« Reply #18 on: March 21, 2008, 10:35:04 AM »
My grandparents are far less racist than their parents were

according to whom?

According to my grandparents.  I guess it's possible they weren't less racist, but they definitely weren't as vocal about their racism.

My children are going to grow up with black cousins.  They are going to have access to television and the internet where there will be a mixture of faces.  They will have many different races represented in their schools. 
Everyone thinks I'm naive, but do you honestly believe that our children and grandchildren will be as racist as our parents?
The way we end racism is by choosing not to repeat the mistakes of those who came before us.
Unless, of course, you believe that racism is a natural human tendency.

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Re: Racism will fade away if we'll let it.
« Reply #19 on: March 21, 2008, 11:35:12 AM »
The problem is that racism, or at least prejudicial thinking, is a natural human tendency.  Given the number of stimuli that the average human must face every day, the mind automatically begins to form stereotypes and prejudices about different things simply in order to comprehend the world quickly enough.

I agree with everything Hammerstein says, but the first paragraph here reminded me of a study that came out a few years back. I pulled this from a quick google search, so it's not the most informative article out there:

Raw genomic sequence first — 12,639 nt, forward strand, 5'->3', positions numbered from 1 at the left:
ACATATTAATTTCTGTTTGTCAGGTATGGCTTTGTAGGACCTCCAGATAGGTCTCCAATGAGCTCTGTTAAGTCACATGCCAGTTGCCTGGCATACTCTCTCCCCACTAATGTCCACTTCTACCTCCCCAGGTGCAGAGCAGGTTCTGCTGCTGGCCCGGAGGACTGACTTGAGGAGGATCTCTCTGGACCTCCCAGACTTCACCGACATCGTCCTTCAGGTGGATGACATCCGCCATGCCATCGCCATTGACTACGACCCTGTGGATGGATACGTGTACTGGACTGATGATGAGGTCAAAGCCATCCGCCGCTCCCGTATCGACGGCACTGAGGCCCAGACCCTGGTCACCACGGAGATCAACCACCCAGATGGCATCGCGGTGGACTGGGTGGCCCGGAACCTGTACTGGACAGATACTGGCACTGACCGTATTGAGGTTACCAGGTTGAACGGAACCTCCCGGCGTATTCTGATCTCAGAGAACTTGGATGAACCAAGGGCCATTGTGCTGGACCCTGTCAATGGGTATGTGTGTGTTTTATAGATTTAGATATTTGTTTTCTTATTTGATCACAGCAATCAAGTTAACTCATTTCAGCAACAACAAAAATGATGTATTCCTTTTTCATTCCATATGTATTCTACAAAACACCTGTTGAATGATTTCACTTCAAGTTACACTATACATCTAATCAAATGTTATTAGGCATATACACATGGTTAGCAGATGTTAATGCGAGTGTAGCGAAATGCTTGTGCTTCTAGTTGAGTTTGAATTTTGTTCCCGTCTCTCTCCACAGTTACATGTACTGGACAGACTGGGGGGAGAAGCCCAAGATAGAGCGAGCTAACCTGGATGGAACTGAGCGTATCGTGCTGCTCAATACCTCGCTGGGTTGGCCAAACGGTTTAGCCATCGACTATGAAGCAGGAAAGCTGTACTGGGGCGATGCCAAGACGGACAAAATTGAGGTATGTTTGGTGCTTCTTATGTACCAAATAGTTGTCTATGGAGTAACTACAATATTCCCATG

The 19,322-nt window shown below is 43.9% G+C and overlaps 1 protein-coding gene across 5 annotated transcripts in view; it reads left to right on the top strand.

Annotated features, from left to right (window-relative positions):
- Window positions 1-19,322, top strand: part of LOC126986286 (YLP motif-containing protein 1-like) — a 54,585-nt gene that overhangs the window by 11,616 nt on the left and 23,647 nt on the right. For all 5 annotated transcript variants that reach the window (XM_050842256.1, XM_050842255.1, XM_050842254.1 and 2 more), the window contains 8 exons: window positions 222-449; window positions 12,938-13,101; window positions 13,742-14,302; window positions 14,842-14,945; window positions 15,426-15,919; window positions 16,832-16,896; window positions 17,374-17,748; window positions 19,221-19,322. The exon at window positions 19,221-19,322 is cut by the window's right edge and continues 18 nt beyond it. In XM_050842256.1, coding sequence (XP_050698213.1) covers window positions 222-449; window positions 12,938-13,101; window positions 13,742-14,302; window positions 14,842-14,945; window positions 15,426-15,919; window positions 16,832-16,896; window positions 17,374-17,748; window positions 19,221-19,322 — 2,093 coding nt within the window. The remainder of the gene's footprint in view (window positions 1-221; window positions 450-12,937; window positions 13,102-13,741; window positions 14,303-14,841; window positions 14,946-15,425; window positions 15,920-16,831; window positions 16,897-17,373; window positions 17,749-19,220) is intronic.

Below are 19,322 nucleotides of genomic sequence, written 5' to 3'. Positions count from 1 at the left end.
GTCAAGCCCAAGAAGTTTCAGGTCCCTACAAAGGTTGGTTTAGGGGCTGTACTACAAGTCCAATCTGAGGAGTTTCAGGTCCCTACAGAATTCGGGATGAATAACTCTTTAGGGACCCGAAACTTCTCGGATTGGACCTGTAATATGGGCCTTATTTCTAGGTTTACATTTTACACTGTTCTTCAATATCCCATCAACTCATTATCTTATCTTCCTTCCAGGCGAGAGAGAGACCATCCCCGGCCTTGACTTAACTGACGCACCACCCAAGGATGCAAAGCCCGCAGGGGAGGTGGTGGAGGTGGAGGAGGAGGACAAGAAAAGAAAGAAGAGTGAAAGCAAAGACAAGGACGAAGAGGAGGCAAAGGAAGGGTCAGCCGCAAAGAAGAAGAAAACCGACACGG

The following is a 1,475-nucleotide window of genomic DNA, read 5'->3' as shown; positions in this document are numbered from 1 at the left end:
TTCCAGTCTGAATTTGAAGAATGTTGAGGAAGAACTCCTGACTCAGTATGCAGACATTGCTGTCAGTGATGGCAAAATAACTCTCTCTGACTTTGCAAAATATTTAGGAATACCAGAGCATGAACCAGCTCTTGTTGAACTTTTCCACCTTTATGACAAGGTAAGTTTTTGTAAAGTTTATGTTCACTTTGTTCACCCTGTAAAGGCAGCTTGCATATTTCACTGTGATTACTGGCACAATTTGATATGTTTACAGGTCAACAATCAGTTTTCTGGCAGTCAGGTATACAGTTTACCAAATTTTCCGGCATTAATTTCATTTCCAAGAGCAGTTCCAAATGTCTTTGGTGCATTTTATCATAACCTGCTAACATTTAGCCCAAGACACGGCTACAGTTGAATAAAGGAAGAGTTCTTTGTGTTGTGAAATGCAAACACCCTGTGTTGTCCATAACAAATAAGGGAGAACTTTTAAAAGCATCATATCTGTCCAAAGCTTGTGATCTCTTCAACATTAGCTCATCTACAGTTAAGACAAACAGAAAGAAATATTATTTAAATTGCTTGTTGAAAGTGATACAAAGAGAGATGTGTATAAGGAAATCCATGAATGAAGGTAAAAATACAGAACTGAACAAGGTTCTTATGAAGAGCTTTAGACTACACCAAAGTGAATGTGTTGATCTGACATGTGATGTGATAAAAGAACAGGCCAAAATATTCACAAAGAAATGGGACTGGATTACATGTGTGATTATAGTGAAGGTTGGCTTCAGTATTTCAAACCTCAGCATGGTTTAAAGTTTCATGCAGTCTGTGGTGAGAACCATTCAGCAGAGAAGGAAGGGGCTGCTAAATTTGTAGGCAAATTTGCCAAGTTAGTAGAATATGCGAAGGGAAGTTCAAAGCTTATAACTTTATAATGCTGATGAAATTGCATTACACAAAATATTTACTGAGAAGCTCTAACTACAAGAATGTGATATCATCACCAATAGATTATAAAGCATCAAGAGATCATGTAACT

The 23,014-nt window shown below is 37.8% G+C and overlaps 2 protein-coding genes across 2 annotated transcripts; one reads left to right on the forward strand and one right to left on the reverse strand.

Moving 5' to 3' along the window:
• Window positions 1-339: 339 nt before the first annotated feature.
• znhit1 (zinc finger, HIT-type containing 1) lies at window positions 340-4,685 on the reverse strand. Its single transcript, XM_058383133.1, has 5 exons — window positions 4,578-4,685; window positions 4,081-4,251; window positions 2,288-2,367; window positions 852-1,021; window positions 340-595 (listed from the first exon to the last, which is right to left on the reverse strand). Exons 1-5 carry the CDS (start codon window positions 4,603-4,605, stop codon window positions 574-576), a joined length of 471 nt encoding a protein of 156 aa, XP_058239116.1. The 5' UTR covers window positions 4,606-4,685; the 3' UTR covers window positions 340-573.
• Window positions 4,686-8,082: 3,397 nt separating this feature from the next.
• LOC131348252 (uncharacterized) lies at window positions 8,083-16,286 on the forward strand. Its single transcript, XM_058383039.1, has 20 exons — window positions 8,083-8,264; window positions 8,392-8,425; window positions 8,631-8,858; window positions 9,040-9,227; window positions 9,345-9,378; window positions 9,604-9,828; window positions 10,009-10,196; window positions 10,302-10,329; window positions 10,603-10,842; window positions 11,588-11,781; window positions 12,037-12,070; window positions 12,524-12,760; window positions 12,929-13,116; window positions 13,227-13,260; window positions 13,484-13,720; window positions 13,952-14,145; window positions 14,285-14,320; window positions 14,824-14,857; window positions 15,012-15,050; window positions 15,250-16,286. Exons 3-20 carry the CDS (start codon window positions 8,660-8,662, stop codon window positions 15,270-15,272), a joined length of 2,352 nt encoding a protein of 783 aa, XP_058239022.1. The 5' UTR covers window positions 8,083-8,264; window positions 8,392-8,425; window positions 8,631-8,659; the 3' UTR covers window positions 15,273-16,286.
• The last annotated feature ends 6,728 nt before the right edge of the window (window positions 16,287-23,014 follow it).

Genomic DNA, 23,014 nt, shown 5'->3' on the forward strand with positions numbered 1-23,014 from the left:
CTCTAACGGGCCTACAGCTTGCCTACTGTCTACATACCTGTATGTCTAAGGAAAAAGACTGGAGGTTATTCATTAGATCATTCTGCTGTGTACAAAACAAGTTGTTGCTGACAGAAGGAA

Quote
Baby face: Infants know who you are

WASHINGTON (CNN) -- Because of the way human brains develop, 6-month-old babies are better at recognizing certain faces than 9-month-old infants, a new study says.

Even more surprising, those 6-month-olds are also better than adults at some face recognition, it contends.

But there's a catch: It is non-human faces that the 6-month-olds excel at recognizing.

In a study detailed in Science magazine, researchers discovered that the 6-month-olds had no problem distinguishing between individual humans or between individual monkeys. But just three months later, at 9 months of age, while babies could still tell the difference between human faces, they couldn't tell one monkey from another.

"Early in development, the brain is open to any face," said Charles Nelson, a child psychologist at the University of Minnesota. But apparently sometime between 6 and 9 months of age, he said, babies' brains "key in" on the fact that human faces are the ones they need to pay attention to.

As people get older, they get better and better at detecting the subtle differences in the faces they see a lot: human faces, Nelson said. But at the same time, they lose the ability to detect differences in things they don't see a lot.

It's a phenomenon called "cognitive narrowing."

This phenomenon provides an interesting lens through which to view some of the more irrational aspects of human sociology, both in terms of cognitive bias and in perpetuating stereotypes.
"Facts have a well-known liberal bias."